News

There are currently no public events at the AIP. New dates for the Starry Nights in Babelsberg as well as for Observation nights in the Great Refractor will be announced in time.

AIP Schwarzschild Fellow Marcel Pawlowski receives Klaus Tschira Boost Fund

Dr. Marcel Pawlowski. Credit: private

AIP Schwarzschild Fellow Marcel Pawlowski receives Klaus Tschira Boost Fund

11 May 2020. Dr. Marcel Pawlowski, Schwarzschild Fellow at the Leibniz Institute for Astrophysics Potsdam (AIP), receives funding from the Klaus Tschira Foundation and the German Scholars Organisat...

The funded project deals with the motion of small galaxies, so-called satellite galaxies, around the Milky Way. Leading cosmological models predict that such satellite galaxies distribute and move rather randomly. However, observations show surprising degrees of order: The satellites are preferentially distributed and move along flattened structures. These "Planes of Satellite Galaxies" fundamentally question our understanding of cosmology and galaxy formation.

“I will study systems of satellite galaxies in a range of cosmological simulations to determine the occurrence, properties, and origins of satellite planes, and determine whether they can tell us something about the properties of the host galaxy or the nature of dark matter,” explains Marcel Pawlowski. “I am excited that, in addition to traditional research funding, the KT Boost Fund lets me realise ideas that are often more difficult to fund, such as the organisation of an interdisciplinary hackathon at the AIP to bring together international experts and develop novel research ideas.” Pawlowski joined the AIP in Potsdam as a Schwarzschild Fellow in 2018. Prior to that he was a Hubble Fellow at the University of California in Irvine and a postdoc at Case Western Reserve University in Cleveland, Ohio.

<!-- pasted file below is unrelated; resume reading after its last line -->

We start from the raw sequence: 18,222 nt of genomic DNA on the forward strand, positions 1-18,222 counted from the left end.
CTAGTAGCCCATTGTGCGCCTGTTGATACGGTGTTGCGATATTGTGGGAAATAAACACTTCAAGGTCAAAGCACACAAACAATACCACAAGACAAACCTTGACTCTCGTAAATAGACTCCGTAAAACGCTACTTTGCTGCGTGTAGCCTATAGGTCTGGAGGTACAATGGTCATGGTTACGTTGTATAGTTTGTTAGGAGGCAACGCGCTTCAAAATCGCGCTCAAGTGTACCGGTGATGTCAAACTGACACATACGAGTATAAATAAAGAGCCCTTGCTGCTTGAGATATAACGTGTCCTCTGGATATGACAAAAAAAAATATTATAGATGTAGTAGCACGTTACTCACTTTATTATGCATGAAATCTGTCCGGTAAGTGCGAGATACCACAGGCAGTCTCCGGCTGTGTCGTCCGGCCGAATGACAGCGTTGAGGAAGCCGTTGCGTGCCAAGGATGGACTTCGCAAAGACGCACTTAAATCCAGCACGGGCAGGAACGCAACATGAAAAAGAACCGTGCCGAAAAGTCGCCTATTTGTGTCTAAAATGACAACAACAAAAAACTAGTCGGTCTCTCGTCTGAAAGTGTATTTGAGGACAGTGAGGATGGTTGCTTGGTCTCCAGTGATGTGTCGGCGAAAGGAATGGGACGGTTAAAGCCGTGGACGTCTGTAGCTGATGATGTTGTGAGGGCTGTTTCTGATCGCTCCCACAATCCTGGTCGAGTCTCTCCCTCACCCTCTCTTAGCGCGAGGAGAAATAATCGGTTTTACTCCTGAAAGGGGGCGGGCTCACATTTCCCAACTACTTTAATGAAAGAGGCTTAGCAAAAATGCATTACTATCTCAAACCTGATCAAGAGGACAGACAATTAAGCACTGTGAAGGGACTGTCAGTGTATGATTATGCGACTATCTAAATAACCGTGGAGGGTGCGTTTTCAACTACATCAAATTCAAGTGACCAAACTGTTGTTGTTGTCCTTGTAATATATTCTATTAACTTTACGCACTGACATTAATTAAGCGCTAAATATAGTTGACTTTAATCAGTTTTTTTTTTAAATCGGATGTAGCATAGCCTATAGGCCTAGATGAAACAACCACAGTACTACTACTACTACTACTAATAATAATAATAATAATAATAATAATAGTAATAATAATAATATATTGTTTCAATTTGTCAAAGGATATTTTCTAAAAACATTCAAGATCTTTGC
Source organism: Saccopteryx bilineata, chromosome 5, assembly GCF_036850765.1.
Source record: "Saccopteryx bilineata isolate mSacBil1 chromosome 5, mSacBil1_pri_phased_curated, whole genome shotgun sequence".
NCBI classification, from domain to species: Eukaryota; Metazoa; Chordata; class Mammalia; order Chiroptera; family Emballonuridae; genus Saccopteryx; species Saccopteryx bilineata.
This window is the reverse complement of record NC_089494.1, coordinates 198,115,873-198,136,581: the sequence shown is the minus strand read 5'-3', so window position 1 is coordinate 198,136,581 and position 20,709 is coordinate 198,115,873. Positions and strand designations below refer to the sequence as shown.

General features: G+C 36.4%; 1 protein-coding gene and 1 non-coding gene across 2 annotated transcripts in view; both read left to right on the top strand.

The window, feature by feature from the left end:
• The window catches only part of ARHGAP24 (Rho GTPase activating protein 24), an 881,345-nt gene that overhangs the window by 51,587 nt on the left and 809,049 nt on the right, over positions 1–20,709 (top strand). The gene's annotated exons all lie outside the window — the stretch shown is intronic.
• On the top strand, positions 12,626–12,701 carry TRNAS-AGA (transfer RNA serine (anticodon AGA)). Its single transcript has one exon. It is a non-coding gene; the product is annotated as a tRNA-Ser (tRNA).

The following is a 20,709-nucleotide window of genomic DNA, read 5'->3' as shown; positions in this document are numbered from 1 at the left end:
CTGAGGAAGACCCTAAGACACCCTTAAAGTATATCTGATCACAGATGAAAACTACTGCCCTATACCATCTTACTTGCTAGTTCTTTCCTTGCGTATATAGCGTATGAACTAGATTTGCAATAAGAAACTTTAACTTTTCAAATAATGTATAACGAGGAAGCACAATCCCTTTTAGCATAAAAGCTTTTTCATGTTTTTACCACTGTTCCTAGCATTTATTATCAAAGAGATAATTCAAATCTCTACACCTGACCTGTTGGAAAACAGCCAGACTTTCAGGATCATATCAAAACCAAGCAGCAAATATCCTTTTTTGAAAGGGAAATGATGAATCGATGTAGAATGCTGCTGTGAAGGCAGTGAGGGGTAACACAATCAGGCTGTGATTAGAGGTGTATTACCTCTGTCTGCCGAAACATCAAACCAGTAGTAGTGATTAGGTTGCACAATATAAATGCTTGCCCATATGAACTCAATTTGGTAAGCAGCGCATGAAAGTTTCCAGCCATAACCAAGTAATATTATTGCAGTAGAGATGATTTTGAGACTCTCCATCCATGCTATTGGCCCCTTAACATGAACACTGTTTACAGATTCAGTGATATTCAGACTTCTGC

For the second time, the Klaus Tschira Foundation and the German Scholars Organisation have selected young researchers to be supported by the "Klaus Tschira Boost Fund" programme. Over the next two years, a total of eleven young researchers will receive up to 80,000 euros in funding for their projects. The programme is aimed at excellent researchers in the natural sciences, mathematics, and computer science. The independent funding will enable the fellows to implement their own projects within two years. Support is provided primarily for interdisciplinary and international projects, including more daring research projects. The aim of the programme is to enable young researchers to conduct independent research and to sharpen their profile as early as possible.